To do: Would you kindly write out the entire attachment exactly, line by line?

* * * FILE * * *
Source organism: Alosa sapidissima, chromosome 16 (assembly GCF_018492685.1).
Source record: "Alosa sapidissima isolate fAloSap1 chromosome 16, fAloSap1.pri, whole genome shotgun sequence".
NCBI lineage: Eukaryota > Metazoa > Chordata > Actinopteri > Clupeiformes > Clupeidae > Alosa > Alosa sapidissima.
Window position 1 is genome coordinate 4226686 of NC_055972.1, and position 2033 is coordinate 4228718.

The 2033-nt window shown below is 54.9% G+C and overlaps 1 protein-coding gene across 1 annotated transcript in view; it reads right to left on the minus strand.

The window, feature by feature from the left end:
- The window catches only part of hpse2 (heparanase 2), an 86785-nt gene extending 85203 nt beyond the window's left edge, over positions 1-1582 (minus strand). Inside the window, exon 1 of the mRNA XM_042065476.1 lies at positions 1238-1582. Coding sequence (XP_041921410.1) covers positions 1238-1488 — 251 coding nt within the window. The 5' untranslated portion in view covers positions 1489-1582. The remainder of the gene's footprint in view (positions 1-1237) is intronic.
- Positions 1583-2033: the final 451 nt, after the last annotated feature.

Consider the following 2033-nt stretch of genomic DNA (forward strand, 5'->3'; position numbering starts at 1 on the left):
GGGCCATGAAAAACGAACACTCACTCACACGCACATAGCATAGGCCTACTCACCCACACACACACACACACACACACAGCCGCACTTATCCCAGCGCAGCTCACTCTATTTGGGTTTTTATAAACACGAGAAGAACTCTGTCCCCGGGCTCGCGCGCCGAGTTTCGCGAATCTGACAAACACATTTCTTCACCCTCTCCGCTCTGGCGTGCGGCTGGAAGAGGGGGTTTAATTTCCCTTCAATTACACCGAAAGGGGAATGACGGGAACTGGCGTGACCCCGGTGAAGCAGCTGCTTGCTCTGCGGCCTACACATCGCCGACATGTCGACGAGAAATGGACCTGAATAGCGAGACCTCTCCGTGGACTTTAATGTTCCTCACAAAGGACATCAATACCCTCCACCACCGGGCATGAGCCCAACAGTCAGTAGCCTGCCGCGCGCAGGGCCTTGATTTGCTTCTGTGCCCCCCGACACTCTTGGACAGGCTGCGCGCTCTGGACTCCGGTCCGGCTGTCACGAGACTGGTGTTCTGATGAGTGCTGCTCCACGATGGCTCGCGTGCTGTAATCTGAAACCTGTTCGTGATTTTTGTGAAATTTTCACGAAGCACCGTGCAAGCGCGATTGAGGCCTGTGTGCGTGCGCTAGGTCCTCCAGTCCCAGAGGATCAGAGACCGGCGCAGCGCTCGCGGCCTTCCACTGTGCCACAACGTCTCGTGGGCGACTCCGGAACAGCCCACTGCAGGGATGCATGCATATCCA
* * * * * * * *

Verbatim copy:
Source organism: Alosa sapidissima, chromosome 16 (assembly GCF_018492685.1).
Source record: "Alosa sapidissima isolate fAloSap1 chromosome 16, fAloSap1.pri, whole genome shotgun sequence".
NCBI lineage: Eukaryota > Metazoa > Chordata > Actinopteri > Clupeiformes > Clupeidae > Alosa > Alosa sapidissima.
Window position 1 is genome coordinate 4226686 of NC_055972.1, and position 2033 is coordinate 4228718.

The 2033-nt window shown below is 54.9% G+C and overlaps 1 protein-coding gene across 1 annotated transcript in view; it reads right to left on the minus strand.

The window, feature by feature from the left end:
- The window catches only part of hpse2 (heparanase 2), an 86785-nt gene extending 85203 nt beyond the window's left edge, over positions 1-1582 (minus strand). Inside the window, exon 1 of the mRNA XM_042065476.1 lies at positions 1238-1582. Coding sequence (XP_041921410.1) covers positions 1238-1488 — 251 coding nt within the window. The 5' untranslated portion in view covers positions 1489-1582. The remainder of the gene's footprint in view (positions 1-1237) is intronic.
- Positions 1583-2033: the final 451 nt, after the last annotated feature.

Consider the following 2033-nt stretch of genomic DNA (forward strand, 5'->3'; position numbering starts at 1 on the left):
GGGCCATGAAAAACGAACACTCACTCACACGCACATAGCATAGGCCTACTCACCCACACACACACACACACACACACAGCCGCACTTATCCCAGCGCAGCTCACTCTATTTGGGTTTTTATAAACACGAGAAGAACTCTGTCCCCGGGCTCGCGCGCCGAGTTTCGCGAATCTGACAAACACATTTCTTCACCCTCTCCGCTCTGGCGTGCGGCTGGAAGAGGGGGTTTAATTTCCCTTCAATTACACCGAAAGGGGAATGACGGGAACTGGCGTGACCCCGGTGAAGCAGCTGCTTGCTCTGCGGCCTACACATCGCCGACATGTCGACGAGAAATGGACCTGAATAGCGAGACCTCTCCGTGGACTTTAATGTTCCTCACAAAGGACATCAATACCCTCCACCACCGGGCATGAGCCCAACAGTCAGTAGCCTGCCGCGCGCAGGGCCTTGATTTGCTTCTGTGCCCCCCGACACTCTTGGACAGGCTGCGCGCTCTGGACTCCGGTCCGGCTGTCACGAGACTGGTGTTCTGATGAGTGCTGCTCCACGATGGCTCGCGTGCTGTAATCTGAAACCTGTTCGTGATTTTTGTGAAATTTTCACGAAGCACCGTGCAAGCGCGATTGAGGCCTGTGTGCGTGCGCTAGGTCCTCCAGTCCCAGAGGATCAGAGACCGGCGCAGCGCTCGCGGCCTTCCACTGTGCCACAACGTCTCGTGGGCGACTCCGGAACAGCCCACTGCAGGGATGCATGCATATCCA